Using MySQL to benchmark OS performance


Author: Tony Bourke

It seems to be an exciting time for *nix operating systems, with a number of them recently releasing new versions that bring the addition of expanded features and claims of improved performance. If you’re using GNU/Linux, OpenBSD, NetBSD, FreeBSD, or Solaris as a database server, you’ve probably recently considered an upgrade or switch to another OS in that list due to marketing hype and hearsay. This article will show you how to benchmark operating system performance using MySQL on these OSes so you can find out for yourself if you’re missing out. While this may not necessarily be indicative of overall system performance or overall database application performance, it will tell you specifically how well MySQL performs on your platform.

The following operating systems were used for the comparison testing:

  • FreeBSD 4.11
  • FreeBSD 5.3
  • NetBSD 2.0
  • Linux 2.6
  • Linux 2.4
  • Solaris 10 x86 (build 69)
  • OpenBSD 3.6

To test each operating system, I used a single hardware configuration:

  • (2) 1 GHz Pentium III processors, 256 KB cache
  • 512 MB ECC Registered RAM (2×256 MB)
  • (1) 9 GB SCSI-160 (7200 RPM)
  • SuperMicro 370 Motherboard
  • AIC-7899 SCSI Bus

As with any experiment, this started out with a simple question: Given a common hardware configuration, how would the same database software perform on a variety of operating systems? Since I’ve got a dual-CPU system, I thought I might as well revise the question: Given the same hardware, how would the same database software perform on a variety of operating systems running in single and dual-CPU modes?

Cautionary note

Performance benchmarks involving operating systems are among the
most controversial and contentious articles that are published. There
are a number of reasons for this. Benchmarks have often been used —
both blatantly and deceptively — to push various agendas. Benchmarks are easily criticized because, by nature, they are limited in scope, and that limited scope can be viewed as a weakness when trying to discredit the results.

These MySQL tests cannot possibly encompass all the possible combinations of performance tweaks and real-world variables. Nor can they possibly encompass all potential real-world work loads. MySQL is used in many environments for a variety of tasks, from a web content management system, online message board, to a non-web data warehouse.

Benchmarks, if done well, give an indication of how you can expect a system to perform in your own installation, but unless the tests are an exact duplicate of your infrastructure, the results are probably not going to be the same between different systems.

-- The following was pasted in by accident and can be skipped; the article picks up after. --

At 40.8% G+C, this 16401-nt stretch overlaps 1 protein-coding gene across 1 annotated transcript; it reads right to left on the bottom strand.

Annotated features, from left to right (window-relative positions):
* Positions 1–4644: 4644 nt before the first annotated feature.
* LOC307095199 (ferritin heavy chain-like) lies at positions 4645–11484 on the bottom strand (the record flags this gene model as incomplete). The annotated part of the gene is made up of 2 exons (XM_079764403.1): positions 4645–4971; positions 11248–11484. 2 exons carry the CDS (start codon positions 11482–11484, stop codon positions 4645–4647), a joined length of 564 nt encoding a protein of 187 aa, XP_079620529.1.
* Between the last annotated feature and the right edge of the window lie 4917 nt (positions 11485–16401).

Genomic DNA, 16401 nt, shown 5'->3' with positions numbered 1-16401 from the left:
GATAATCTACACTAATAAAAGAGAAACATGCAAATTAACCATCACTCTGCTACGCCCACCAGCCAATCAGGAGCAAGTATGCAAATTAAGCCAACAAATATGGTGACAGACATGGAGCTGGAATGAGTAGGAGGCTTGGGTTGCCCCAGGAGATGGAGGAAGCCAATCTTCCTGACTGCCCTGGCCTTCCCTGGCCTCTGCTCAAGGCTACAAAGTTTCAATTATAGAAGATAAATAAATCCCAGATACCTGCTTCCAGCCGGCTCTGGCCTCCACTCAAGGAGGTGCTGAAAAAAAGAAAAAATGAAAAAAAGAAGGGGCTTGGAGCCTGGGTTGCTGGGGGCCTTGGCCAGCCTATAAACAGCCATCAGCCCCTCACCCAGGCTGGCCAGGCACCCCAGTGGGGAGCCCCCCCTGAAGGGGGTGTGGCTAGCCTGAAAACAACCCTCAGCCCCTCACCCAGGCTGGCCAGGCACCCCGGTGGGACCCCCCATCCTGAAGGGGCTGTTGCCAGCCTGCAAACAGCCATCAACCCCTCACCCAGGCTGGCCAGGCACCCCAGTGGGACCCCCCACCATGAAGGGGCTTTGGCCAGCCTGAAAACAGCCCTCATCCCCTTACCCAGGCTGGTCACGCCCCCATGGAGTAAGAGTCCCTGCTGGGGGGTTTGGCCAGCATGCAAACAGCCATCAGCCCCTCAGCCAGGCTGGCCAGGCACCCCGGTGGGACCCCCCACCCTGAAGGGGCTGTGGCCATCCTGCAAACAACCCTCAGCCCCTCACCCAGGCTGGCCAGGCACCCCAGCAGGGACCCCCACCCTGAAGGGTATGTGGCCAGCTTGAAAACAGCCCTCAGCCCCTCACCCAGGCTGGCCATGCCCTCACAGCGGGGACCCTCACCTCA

Choosing a Benchmark

Initially I had intended to benchmark both PostgreSQL and MySQL to have a variety of database applications. The goal was not to compare the two in terms of performance, but to give the operating systems a more diverse application load to gain more insight into the performance characteristics of each. However, as I searched for appropriate benchmarks and the time it took to run and implement them, combined with running them on 6 different operating systems, I quickly realized that time constraints would limit me to MySQL only.

A fundamental challenge to all benchmarks is figuring out how to appropriately replicate real-world scenarios. A logistical challenge was to find tests that would work for a variety of operating systems and environments, and provide consistent results.

PostgreSQL’s pgbench

For testing PostgreSQL, I took a look at pgbench. It only works with PostgreSQL, and while I’ve been successful in getting it to compile on multiple platforms, the results I got varied by 30 -100% or more from run to run. This gives me very little confidence in the results. It’s not just me — other pgbench users and benchmarks have noted this as well. Because of the wide variation, I decided this benchmark was unsuitable.

MySQL’s sql-bench

The sql-bench utility is Perl-based and generally included with MySQL by default. I’ve had little trouble getting sql-bench to run on any operating system I’ve tried thus far. It provides a comprehensive collection of database workloads, although not a workload that’s very realistic. As Peter Zaitsev from MySQL said when I contacted him regarding this article and my choice of sql-bench: “Who would run 1,000 ALTER TABLE commands for the same table in a loop?”


The Open Source Database Benchmark was originally designed to test the I/O throughput and general processing power of Linux on Alpha processors, but it is now being extended to other architectures. Unfortunately I’ve not been able to get OSDB to run without crashing on most of the tests in Linux, and I’ve had little luck getting it to compile for other operating systems. OSDB is currently in the alpha stage (as stated on their sourceforge page), and it really shows. It looks quite promising, but it’s unusable for benchmarking purposes at this time.

Super Smack

Super Smack provides a great complement to sql-bench, and performs some fairly intensive select and update operations, which would relate well to Web-based database usage. Getting it to compile can be a bit of a challenge, though. I’ve been able to get binaries compiled for FreeBSD 4.10 and 5.3, OpenBSD 3.6, NetBSD 2.0 and Linux 2.6 and 2.4. In each section below, I’ve documented the changes I needed to make in order to get it to run on each operating system.